The hierarchy shown in FIG. 6 includes nodes indicated by reference characters A through N and other nodes not identified. Branches will be referred to in this discussion by the upper and lower nodes of the branches. For example, branch AB connects nodes A and B. Node A is the top node in the structure, nodes B and L are at the next lower level, and nodes C, K, M and N are at the third level from the top. Nodes C and K are connected by branches BC and BK to node B, and nodes M and N are connected by branches LM and LN to node L. Below node C are two nodes D and E on the next lower level. Connected to node E are two lower nodes I and J, and connected to node D are three lower nodes, two of which are nodes F and G. Nodes F, G, I and J are all on the same level, one position below nodes D and E. The lowest level in the hierarchy includes other nodes below nodes F and G, one of which is identified as node H.

The numbers of “hits” at each node are indicated by numbers in circles. Thus there were eight hits at node D, six at node E, four at node F, two at node G, two at node I and one at node J, for a total of twenty-three hits. The coverage of each branch is indicated by a numeral between zero and twenty-three, shown in proximity to each branch. The number in parentheses following each coverage value is the anticoverage value for the branch.

The coverage values are computed, as described above with reference to block 102 (FIG. 5), beginning with the lowest branches in the hierarchy. Since there were not hits below the level of nodes F, G, I and J, branches below this level, such as branch GH, will have a coverage value of zero. Branch DF has a coverage value of four, because there were four hits at the lower node F. Similarly, branch DG has a coverage of two, branch EI has a coverage of two and branch EJ has a coverage of one. At the next higher level, branch CD has a coverage computed from coverage values of the branches below (4+2), plus the number of hits at node D (8), for a total value of fourteen. Similarly, branch CE has a coverage value computed as the sum of the coverage values of branches EI and EJ (2+1) plus the number of hits at node E (6), for a total coverage value of fourteen. The coverage of branch BC is computed as the sum of the coverage values in branches CD and CE (14+9=23), and this coverage value also applies to the next higher branch (AB). Since there were no hits at nodes K, L, M or N, the coverage values for branches BK, AL, LM and LN are all zero.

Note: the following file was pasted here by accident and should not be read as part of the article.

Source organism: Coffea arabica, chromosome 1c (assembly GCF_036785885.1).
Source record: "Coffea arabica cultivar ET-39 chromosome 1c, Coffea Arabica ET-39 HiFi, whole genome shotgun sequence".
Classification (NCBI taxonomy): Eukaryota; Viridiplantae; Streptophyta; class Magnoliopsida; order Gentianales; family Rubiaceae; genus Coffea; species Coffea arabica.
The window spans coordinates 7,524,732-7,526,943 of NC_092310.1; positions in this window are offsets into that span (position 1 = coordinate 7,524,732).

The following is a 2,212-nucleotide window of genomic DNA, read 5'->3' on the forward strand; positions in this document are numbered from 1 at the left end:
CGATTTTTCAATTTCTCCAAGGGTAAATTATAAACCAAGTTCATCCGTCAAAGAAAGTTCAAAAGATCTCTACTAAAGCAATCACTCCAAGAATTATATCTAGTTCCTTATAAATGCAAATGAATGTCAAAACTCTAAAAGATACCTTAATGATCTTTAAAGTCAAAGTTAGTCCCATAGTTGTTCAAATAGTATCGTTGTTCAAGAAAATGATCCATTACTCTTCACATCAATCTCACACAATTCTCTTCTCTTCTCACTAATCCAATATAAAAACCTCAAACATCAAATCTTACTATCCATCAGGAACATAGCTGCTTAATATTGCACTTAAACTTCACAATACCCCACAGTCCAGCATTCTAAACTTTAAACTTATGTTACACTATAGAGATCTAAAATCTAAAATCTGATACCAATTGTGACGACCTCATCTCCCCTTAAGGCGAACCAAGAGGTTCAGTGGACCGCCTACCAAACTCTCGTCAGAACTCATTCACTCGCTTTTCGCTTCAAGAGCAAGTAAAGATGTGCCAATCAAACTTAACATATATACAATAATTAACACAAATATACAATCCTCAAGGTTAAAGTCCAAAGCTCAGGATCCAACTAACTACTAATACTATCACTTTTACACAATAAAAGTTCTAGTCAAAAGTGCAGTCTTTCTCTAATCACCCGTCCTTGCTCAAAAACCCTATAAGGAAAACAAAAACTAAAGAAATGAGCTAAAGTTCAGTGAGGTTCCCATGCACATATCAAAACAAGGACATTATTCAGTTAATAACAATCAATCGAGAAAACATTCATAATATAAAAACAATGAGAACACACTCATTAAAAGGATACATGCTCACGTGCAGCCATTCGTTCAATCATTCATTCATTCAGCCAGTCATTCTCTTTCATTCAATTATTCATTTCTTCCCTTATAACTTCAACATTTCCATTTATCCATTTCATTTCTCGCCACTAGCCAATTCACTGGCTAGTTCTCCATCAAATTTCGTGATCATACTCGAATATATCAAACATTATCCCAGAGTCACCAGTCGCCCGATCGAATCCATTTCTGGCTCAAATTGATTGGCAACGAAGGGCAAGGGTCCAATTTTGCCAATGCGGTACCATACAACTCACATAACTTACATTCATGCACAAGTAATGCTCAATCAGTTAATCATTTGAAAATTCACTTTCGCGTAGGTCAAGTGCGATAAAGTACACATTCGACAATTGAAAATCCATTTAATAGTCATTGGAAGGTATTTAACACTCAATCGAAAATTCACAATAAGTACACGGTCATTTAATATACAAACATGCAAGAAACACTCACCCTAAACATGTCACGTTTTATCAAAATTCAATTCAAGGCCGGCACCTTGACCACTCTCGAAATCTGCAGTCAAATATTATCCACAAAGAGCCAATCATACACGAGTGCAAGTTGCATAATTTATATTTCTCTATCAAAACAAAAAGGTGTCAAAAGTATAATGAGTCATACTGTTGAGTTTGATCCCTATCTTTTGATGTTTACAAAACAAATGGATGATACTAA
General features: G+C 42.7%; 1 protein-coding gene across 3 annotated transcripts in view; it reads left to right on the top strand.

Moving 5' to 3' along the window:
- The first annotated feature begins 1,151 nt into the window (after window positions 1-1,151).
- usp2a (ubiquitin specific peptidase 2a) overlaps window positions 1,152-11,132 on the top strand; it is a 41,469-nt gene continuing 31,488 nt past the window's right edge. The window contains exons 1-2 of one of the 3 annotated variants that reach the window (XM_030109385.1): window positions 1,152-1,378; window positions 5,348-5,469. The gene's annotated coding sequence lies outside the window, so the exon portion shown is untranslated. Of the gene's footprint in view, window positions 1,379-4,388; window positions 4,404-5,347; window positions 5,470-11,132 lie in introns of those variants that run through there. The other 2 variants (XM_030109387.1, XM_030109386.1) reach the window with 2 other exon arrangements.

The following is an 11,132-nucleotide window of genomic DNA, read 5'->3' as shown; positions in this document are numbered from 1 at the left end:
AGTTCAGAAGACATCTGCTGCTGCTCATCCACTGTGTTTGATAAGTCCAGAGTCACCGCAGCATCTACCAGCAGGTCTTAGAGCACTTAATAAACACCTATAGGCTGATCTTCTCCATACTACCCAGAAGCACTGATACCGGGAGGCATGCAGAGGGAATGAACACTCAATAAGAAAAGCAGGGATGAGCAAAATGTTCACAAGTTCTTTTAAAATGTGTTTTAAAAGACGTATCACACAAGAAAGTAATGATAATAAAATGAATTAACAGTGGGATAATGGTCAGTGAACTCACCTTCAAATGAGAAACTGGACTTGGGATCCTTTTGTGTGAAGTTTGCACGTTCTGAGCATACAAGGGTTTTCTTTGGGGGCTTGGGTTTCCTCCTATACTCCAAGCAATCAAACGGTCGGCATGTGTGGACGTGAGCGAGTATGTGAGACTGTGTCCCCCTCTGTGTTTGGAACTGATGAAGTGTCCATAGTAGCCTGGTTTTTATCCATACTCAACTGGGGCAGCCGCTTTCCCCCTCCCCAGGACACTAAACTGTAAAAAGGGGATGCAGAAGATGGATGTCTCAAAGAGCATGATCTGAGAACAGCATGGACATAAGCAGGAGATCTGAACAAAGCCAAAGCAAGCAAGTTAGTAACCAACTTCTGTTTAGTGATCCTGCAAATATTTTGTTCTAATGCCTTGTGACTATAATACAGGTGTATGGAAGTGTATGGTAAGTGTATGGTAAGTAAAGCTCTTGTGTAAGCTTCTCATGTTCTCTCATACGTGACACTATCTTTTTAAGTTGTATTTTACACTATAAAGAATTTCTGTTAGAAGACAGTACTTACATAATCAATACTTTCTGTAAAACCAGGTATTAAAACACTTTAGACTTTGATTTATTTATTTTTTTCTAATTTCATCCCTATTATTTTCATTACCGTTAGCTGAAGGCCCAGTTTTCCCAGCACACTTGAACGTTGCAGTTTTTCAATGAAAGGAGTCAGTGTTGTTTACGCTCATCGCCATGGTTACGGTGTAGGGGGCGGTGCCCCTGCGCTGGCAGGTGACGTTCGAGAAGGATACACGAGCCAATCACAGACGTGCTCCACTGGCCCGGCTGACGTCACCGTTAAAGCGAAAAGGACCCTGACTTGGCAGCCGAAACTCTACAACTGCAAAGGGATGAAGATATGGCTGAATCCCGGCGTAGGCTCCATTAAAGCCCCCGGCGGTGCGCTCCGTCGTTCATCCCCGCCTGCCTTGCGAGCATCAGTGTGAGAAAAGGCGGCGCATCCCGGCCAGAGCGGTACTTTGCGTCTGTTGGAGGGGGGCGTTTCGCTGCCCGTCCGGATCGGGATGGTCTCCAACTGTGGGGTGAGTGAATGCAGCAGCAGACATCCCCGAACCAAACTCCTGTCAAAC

The anticoverage value for each branch is the difference between the total number of hits (23) and the coverage value for that branch. Thus the anticoverage value for each branch of zero coverage value is twenty-three. It will be apparent that for the path of maximum coverage (A-B-C-D-F), the coverage values range from zero at the bottom of the hierarchy to a maximum (23) at the top branch. The anticoverage values along this path range from zero at the top to a maximum at the bottom level. In regions of the hierarchy where there are no hits, the coverage is zero and the anticoverage is a maximum.